August auto sales were pretty much a disaster this morning with every single OEM missing analyst forecasts.
Ford executives provided the most sobering commentary on future auto sales saying they believe sales have "reached a plateau" and will be "at a lower level" in 2017. When questioned on the notion that sales had "plateaued," Ford noted that "we're no longer in a period where we have a lot of pent-up demand coming out of the financial crisis." Ford also noted that retail incentives continue to run at "historically high levels." Below are some of the key comments from Ford executives describing the current conditions in the auto market:
"For the remainder of the year, we continue to see retail in the industry provide incentives still running at historically high levels, but down versus the record that we experienced in 2015. Looking ahead to 2017, we continue to see industry sales are strong, but at a lower level than this year."
"Sales have reached a plateau."
"It's just that we're no longer in a period where we have a lot of pent-up demand coming out of the financial crisis. So that's why, I think we use the term plateau"
"Comparisons for the rest of the year are going to be really tough."
Ford also noted that dealer inventory ballooned to 81 days this August compared to only 62 days last year. Moreover, fleet sales to rental companies were down 32% YoY. Meanwhile, Ford's largest vehicle lines were all down YoY, including: F-Series down 6.1%, Escape down 2.8%, Explorer down 15.5% and Fusion down 32.6%.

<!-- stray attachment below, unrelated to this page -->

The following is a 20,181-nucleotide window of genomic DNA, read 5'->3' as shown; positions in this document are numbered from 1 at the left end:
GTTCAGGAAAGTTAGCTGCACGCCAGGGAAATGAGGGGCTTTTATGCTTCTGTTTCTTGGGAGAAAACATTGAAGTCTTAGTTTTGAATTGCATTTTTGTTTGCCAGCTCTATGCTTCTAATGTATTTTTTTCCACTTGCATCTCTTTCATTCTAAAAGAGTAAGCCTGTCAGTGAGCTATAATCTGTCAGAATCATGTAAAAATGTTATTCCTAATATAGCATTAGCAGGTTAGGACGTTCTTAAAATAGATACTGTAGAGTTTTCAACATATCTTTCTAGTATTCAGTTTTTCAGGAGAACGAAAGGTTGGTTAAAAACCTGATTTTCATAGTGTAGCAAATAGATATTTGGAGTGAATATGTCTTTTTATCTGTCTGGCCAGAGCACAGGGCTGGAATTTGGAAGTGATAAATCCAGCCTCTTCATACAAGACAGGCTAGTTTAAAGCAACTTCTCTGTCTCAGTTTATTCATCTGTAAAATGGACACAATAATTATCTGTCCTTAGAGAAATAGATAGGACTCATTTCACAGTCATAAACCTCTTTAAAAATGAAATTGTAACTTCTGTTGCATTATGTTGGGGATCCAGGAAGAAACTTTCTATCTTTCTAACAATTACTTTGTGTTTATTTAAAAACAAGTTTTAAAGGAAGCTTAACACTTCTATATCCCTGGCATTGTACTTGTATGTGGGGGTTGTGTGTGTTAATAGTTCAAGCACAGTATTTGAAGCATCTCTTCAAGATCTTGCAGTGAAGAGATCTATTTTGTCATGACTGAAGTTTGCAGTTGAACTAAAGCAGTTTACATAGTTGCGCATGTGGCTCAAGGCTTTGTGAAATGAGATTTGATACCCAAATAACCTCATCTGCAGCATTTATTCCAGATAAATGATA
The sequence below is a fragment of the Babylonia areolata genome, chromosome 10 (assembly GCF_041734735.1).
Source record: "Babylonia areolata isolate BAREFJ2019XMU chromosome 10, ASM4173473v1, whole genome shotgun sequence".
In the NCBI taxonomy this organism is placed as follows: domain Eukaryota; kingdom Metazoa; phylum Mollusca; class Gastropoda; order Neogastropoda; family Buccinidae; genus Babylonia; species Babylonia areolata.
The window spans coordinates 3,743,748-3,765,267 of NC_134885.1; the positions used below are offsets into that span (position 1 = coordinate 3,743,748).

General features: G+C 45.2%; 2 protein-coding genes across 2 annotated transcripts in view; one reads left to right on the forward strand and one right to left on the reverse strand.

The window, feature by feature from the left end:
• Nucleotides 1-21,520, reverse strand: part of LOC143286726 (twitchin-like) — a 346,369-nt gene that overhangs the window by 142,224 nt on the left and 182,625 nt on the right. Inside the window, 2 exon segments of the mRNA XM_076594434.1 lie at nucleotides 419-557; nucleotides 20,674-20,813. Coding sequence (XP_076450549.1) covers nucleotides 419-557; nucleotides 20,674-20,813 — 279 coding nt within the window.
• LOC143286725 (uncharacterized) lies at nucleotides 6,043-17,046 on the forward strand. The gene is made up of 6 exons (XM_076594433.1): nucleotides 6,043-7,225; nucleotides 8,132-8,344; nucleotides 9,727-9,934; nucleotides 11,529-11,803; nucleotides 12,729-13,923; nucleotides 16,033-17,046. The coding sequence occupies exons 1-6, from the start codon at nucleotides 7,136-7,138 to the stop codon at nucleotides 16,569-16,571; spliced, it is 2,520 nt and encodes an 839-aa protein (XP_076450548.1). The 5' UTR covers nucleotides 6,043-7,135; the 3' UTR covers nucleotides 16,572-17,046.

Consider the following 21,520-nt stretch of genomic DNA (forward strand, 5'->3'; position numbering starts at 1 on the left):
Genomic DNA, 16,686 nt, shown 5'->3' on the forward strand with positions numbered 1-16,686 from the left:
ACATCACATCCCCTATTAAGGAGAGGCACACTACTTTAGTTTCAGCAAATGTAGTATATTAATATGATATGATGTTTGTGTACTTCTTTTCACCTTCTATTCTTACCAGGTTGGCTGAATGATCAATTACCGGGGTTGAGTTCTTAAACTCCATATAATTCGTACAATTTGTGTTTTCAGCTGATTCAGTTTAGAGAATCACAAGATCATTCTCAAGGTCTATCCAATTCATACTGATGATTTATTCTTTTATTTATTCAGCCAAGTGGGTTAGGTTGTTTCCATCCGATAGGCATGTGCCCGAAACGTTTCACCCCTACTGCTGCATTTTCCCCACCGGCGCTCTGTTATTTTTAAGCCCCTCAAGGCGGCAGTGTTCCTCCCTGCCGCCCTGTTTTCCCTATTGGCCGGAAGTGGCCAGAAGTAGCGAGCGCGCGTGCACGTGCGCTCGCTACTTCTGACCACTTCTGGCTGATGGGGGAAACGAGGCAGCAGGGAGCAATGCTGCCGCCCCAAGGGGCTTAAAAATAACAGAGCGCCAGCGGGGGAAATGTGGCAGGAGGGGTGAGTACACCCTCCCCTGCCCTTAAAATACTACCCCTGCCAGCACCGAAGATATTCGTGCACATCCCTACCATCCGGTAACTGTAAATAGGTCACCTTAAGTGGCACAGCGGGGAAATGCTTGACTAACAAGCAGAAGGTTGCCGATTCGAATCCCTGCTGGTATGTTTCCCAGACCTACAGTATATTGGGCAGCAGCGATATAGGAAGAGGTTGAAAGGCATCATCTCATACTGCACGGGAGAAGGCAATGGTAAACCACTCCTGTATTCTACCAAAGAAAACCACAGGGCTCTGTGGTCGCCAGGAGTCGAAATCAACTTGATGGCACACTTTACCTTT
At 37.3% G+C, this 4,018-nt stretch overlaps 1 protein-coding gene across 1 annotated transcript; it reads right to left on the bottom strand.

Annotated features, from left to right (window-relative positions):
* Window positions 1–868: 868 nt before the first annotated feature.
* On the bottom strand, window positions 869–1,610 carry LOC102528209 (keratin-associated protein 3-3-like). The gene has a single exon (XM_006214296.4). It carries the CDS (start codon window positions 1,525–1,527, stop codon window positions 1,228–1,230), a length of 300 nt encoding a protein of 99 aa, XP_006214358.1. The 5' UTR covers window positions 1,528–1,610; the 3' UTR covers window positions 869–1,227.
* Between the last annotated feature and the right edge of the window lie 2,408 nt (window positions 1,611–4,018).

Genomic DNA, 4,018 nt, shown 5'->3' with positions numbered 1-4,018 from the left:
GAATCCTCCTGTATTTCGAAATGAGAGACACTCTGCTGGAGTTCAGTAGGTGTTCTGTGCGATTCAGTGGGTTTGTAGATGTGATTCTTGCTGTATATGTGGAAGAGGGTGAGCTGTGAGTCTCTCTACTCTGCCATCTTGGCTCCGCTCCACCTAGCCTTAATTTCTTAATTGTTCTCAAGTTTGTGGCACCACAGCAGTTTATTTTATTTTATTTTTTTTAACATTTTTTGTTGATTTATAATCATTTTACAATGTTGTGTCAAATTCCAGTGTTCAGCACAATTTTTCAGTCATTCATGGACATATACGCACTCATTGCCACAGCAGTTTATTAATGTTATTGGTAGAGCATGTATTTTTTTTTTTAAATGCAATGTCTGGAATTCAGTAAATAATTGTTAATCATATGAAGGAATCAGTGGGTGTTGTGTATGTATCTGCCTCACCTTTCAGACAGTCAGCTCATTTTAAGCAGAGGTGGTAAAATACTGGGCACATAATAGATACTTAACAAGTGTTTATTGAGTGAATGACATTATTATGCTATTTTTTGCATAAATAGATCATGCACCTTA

Meanwhile, GM also missed with overall sales down 5.2% vs. estimates of -4.9%. Dealer inventory also increased for GM to 74 days from 66 days last year. Meanwhile, GM's popular pickups were also down YoY with the Silverado down 4.7% and the Sierra down 17.7%.
The other OEMs didn't do any better:
Weak sales came in spite of massive YoY increases in incentive spending with Ford, GM and Chrysler all up 18.0%, 7.9% and 16.0%, respectively.
Incentive by Automaker pic.twitter.com/X9JJVKVCMq— Don Draper (@DonDraperClone) September 1, 2016
Of course things could always be worse. Venezuela sold a total of 193 cars in July (that's 193...not in thousands...just 193) after they thought they'd plateaued from 2009 - 2013.
That's the crazy thing about "plateaus" there's a cliff on both sides.